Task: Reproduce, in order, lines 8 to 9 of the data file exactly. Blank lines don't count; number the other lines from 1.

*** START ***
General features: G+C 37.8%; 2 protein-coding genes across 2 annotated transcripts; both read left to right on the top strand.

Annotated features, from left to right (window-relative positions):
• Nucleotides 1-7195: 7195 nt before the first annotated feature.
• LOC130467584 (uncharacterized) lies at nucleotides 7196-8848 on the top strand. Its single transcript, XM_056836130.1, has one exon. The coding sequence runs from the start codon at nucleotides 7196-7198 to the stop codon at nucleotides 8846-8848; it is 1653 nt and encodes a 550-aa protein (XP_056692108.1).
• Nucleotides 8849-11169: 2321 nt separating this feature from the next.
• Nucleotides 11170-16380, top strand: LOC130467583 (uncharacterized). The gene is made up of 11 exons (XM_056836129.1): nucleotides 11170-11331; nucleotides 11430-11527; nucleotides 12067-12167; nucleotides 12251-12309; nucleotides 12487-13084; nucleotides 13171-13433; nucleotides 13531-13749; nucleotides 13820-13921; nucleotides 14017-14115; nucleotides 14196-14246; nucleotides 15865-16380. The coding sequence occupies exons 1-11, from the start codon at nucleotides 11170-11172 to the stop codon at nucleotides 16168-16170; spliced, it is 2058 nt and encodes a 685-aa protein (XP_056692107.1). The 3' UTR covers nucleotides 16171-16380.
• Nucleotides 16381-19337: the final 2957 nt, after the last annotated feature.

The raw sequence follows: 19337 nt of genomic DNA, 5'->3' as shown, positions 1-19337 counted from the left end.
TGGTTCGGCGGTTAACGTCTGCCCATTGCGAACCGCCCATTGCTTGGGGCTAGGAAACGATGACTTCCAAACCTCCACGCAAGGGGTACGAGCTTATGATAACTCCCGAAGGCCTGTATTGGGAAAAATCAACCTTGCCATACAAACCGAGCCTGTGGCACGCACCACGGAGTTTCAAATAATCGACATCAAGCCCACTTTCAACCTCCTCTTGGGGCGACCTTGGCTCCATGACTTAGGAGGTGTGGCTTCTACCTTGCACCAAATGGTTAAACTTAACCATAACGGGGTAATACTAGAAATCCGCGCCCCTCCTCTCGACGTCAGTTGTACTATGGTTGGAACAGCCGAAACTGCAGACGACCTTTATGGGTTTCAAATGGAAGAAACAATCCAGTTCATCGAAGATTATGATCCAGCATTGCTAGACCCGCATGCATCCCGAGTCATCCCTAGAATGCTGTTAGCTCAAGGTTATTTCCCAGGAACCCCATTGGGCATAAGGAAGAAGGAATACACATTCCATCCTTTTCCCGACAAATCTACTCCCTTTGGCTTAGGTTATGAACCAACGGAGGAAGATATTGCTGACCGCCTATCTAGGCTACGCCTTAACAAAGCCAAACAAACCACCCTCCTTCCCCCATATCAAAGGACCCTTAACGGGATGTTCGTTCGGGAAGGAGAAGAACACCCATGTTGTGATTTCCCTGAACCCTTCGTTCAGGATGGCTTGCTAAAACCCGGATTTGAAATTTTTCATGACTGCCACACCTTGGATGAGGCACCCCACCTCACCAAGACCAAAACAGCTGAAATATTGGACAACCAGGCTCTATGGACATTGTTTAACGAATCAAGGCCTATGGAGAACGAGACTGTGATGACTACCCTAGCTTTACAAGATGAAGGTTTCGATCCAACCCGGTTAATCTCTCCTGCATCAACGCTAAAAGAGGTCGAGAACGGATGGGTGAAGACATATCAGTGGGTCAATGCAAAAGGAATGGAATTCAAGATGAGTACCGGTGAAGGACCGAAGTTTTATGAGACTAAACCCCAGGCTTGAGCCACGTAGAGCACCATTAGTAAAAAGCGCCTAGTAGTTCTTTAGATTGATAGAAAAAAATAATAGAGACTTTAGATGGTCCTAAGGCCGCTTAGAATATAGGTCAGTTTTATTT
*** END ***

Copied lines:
The raw sequence follows: 19337 nt of genomic DNA, 5'->3' as shown, positions 1-19337 counted from the left end.
TGGTTCGGCGGTTAACGTCTGCCCATTGCGAACCGCCCATTGCTTGGGGCTAGGAAACGATGACTTCCAAACCTCCACGCAAGGGGTACGAGCTTATGATAACTCCCGAAGGCCTGTATTGGGAAAAATCAACCTTGCCATACAAACCGAGCCTGTGGCACGCACCACGGAGTTTCAAATAATCGACATCAAGCCCACTTTCAACCTCCTCTTGGGGCGACCTTGGCTCCATGACTTAGGAGGTGTGGCTTCTACCTTGCACCAAATGGTTAAACTTAACCATAACGGGGTAATACTAGAAATCCGCGCCCCTCCTCTCGACGTCAGTTGTACTATGGTTGGAACAGCCGAAACTGCAGACGACCTTTATGGGTTTCAAATGGAAGAAACAATCCAGTTCATCGAAGATTATGATCCAGCATTGCTAGACCCGCATGCATCCCGAGTCATCCCTAGAATGCTGTTAGCTCAAGGTTATTTCCCAGGAACCCCATTGGGCATAAGGAAGAAGGAATACACATTCCATCCTTTTCCCGACAAATCTACTCCCTTTGGCTTAGGTTATGAACCAACGGAGGAAGATATTGCTGACCGCCTATCTAGGCTACGCCTTAACAAAGCCAAACAAACCACCCTCCTTCCCCCATATCAAAGGACCCTTAACGGGATGTTCGTTCGGGAAGGAGAAGAACACCCATGTTGTGATTTCCCTGAACCCTTCGTTCAGGATGGCTTGCTAAAACCCGGATTTGAAATTTTTCATGACTGCCACACCTTGGATGAGGCACCCCACCTCACCAAGACCAAAACAGCTGAAATATTGGACAACCAGGCTCTATGGACATTGTTTAACGAATCAAGGCCTATGGAGAACGAGACTGTGATGACTACCCTAGCTTTACAAGATGAAGGTTTCGATCCAACCCGGTTAATCTCTCCTGCATCAACGCTAAAAGAGGTCGAGAACGGATGGGTGAAGACATATCAGTGGGTCAATGCAAAAGGAATGGAATTCAAGATGAGTACCGGTGAAGGACCGAAGTTTTATGAGACTAAACCCCAGGCTTGAGCCACGTAGAGCACCATTAGTAAAAAGCGCCTAGTAGTTCTTTAGATTGATAGAAAAAAATAATAGAGACTTTAGATGGTCCTAAGGCCGCTTAGAATATAGGTCAGTTTTATTT